When USS Constitution entered Dry Dock 1 in the Charlestown Navy Yard on June 24, 1833, her docking had been delayed so that President Andrew Jackson and Vice President Martin Van Buren, who were en route to Boston, could be in attendance. By the time the presidential party arrived in Boston, however, Jackson was too unwell to attend the 5:30 AM docking. At the time, Jackson was generally well-liked in New England. Jackson fell out of favor less than one year later after he vetoed a bill to recharter the Second Bank of the United States, resulting in financial hardship for merchants.
Just prior to Jackson’s decline in popularity, Jesse Duncan Elliott, the commandant of the Charlestown Navy Yard overseeing Constitution in dry dock, hired a local carver named Laban S. Beecher to create a figurehead of President Jackson, a hero of the War of 1812. When news of the Jackson figurehead broke, Bostonians were horrified. A call went out to “save the ship from this foul disgrace” and threats were made to Beecher. After the figurehead was installed and Constitution refloated from Dry Dock 1, the ship was placed under the protective lee of USS Independence and Columbus. That did not deter one brave local captain named Samuel Worthington Dewey, who took it upon himself to decapitate the offending figurehead 181 years ago today.
On the night of the 2d of July occurred a thunder-storm of unusual violence. The lightning played around the masts of the shipping, and only by its lurid flash could any object be distinguished in the blackness. Young Dewey — he was only twenty-eight — unmoored his boat from Billy Gray’s Wharf in Boston, and, with his oar muffled in an old woollen comforter, sculled out into the darkness.
Dewey climbed up the Constitution’s side by the man-ropes and ensconced himself in the bow…He extended himself on his back, and in this position sawed off the head. While here he saw the sentry on the wharf from time to time looking earnestly towards the spot where he was at work, but the lightning and the storm each time drove the guard back to the shelter of his box.
Having completed his midnight decapitation Dewey regained his boat, to find her full of water…In this plight, but never forgetting the head he risked his life to obtain, Dewey reached the shore.
After the excitement caused by the affair — and it was of no ordinary kind — had subsided, Dewey packed up the grim and corrugated features he had decapitated and posted off to Washington…
The Captain’s intention to present the head to General Jackson himself was frustrated by the dangerous illness of the President, to whom all access was denied. He however obtained an audience of Mr. Van Buren….Upon Dewey’s announcing himself as the person who had taken off the Constitution’s figure-head Mr. Van Buren gave a great start and was thrown off his usual balance. Recovering himself, he demanded the particulars of the exploit, which seemed to afford him no small satisfaction. Captain Dewey wished him to receive the head.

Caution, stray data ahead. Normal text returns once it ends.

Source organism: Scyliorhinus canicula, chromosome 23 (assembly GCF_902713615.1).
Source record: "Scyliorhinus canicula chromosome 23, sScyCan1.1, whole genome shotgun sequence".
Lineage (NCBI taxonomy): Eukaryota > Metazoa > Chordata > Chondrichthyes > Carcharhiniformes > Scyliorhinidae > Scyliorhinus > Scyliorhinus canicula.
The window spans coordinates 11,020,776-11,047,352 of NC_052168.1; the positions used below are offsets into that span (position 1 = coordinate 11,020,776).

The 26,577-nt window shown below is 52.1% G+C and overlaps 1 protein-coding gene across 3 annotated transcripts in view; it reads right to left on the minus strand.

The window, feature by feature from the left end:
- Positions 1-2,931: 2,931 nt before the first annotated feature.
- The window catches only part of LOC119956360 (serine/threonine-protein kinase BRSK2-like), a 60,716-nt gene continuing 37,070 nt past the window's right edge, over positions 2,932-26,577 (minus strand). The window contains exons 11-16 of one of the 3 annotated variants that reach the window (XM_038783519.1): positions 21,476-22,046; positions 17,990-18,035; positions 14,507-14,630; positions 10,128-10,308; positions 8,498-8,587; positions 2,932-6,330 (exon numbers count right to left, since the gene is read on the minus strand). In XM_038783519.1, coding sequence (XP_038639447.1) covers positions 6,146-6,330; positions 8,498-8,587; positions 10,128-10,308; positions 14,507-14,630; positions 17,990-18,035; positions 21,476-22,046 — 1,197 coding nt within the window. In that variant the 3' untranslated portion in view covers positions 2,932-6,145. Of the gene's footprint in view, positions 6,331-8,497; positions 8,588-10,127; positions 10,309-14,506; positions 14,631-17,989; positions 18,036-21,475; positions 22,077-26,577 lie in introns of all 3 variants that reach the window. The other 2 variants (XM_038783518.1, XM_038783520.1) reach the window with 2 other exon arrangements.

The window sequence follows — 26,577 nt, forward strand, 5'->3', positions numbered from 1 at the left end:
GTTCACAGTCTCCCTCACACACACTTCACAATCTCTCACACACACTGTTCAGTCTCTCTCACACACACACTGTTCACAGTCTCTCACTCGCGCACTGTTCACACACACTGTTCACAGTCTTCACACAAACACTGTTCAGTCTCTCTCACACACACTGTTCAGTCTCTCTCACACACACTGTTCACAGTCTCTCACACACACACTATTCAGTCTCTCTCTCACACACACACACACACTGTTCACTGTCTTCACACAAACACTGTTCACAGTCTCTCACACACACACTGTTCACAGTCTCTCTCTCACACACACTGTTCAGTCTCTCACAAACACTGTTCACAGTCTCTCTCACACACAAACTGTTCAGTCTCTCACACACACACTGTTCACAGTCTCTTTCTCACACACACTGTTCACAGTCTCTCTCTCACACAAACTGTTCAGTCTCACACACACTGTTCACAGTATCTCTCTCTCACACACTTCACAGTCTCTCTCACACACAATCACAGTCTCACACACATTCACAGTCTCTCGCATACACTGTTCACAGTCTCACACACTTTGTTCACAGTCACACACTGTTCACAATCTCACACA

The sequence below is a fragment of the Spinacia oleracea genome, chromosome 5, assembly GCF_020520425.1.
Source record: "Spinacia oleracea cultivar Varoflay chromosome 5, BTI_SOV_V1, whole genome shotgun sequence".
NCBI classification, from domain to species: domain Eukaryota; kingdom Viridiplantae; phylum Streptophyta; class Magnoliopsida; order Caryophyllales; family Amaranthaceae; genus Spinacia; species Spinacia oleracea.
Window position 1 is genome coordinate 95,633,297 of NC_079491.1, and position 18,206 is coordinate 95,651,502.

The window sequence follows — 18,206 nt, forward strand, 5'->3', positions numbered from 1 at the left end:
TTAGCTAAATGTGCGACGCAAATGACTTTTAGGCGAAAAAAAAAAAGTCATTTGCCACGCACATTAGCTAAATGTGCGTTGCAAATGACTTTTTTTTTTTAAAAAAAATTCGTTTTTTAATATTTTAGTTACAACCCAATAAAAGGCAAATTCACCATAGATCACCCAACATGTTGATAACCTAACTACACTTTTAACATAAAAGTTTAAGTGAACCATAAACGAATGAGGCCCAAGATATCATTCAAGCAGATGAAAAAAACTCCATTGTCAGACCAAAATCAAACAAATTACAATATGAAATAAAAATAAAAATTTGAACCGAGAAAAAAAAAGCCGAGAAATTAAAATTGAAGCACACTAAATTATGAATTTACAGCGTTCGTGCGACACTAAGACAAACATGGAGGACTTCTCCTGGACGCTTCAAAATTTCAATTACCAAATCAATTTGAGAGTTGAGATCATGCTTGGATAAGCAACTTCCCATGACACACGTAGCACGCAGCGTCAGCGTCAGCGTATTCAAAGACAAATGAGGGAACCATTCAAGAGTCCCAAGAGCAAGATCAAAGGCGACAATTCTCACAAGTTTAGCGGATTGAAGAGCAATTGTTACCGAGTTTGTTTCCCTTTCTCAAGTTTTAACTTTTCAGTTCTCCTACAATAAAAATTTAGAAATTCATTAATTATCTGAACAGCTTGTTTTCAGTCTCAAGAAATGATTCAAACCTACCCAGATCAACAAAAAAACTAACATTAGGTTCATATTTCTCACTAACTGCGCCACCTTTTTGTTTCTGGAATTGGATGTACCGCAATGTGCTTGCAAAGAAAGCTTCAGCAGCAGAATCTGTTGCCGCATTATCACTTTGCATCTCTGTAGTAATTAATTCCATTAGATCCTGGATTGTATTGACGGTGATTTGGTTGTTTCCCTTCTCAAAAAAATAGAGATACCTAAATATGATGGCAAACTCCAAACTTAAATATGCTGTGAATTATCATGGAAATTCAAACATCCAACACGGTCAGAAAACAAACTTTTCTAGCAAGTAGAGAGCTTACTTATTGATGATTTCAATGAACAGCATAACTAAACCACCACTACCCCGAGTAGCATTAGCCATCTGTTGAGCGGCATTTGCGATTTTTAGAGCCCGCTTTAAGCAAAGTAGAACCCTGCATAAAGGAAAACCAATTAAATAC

All of these incidents…stamp [Captain Dewey] as a man of no common decision of character. He resolved, deliberated upon, planned, and executed his enterprise without the assistance of a single individual…He is not the man to commit an act of mere bravado, but is devoted to his convictions of right…We may safely add that he was never a Jackson Democrat.
The head was received from Dewey by Mahlon Dickerson, Secretary of the Navy, and no charges were filed. It was presumed that Dickerson discarded the head, but in fact he took it home. It descended through his family for generations and eventually ended up with a relative in France. In 1998 a curator of the Museum of the City of New York located the head in the home of Dickerson family members in the Paris suburbs.
Today, the Museum of the City of New York has in its collection the original Beecher figurehead with a second head carved by Dodge & Sons of New York in 1834. The museum also has the original Beecher head decapitated by Dewey.
But the story doesn’t end there. When Dewey severed the head in 1834, he was forced to cut just below the nose because of a large iron bolt within the figure’s neck. In early 2010, the PBS television series “History Detectives” visited USS Constitution and the USS Constitution Museum with a carved mouthpiece purporting to be from the original figurehead. It was a match. Andrew Jackson’s lips were found! You can see the wooden mouthpiece and Wetherill plaster cast on display at the USS Constitution Museum.
[All quotes from Historic Mansions and Highways Around Boston (1906), by Samuel Adams Drake, pages 41-44.]
Margherita M. Desy
Historian, Naval History & Heritage Command
Margherita M. Desy is the Historian for USS Constitution at Naval History and Heritage Command Detachment Boston.
Manager of Curatorial Affairs, USS Constitution Museum
Kate Monea is the Manager of Curatorial Affairs at the USS Constitution Museum.